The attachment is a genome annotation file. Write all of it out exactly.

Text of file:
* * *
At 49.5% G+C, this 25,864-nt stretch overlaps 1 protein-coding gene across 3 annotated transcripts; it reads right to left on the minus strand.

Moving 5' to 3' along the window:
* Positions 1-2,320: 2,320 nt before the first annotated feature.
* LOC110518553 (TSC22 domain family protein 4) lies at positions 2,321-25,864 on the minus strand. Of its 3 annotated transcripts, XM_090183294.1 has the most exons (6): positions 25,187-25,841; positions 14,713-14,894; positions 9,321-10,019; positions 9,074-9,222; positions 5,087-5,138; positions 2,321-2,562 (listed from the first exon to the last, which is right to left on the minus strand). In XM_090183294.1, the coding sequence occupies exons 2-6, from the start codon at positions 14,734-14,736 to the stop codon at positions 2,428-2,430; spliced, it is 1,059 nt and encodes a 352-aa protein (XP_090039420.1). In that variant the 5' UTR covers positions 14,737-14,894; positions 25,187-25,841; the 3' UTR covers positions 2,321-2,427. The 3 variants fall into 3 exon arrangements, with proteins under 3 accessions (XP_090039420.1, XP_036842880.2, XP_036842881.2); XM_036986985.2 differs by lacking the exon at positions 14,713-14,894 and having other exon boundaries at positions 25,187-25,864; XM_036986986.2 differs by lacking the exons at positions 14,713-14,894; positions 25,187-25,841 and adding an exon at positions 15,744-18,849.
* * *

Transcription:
At 49.5% G+C, this 25,864-nt stretch overlaps 1 protein-coding gene across 3 annotated transcripts; it reads right to left on the minus strand.

Moving 5' to 3' along the window:
* Positions 1-2,320: 2,320 nt before the first annotated feature.
* LOC110518553 (TSC22 domain family protein 4) lies at positions 2,321-25,864 on the minus strand. Of its 3 annotated transcripts, XM_090183294.1 has the most exons (6): positions 25,187-25,841; positions 14,713-14,894; positions 9,321-10,019; positions 9,074-9,222; positions 5,087-5,138; positions 2,321-2,562 (listed from the first exon to the last, which is right to left on the minus strand). In XM_090183294.1, the coding sequence occupies exons 2-6, from the start codon at positions 14,734-14,736 to the stop codon at positions 2,428-2,430; spliced, it is 1,059 nt and encodes a 352-aa protein (XP_090039420.1). In that variant the 5' UTR covers positions 14,737-14,894; positions 25,187-25,841; the 3' UTR covers positions 2,321-2,427. The 3 variants fall into 3 exon arrangements, with proteins under 3 accessions (XP_090039420.1, XP_036842880.2, XP_036842881.2); XM_036986985.2 differs by lacking the exon at positions 14,713-14,894 and having other exon boundaries at positions 25,187-25,864; XM_036986986.2 differs by lacking the exons at positions 14,713-14,894; positions 25,187-25,841 and adding an exon at positions 15,744-18,849.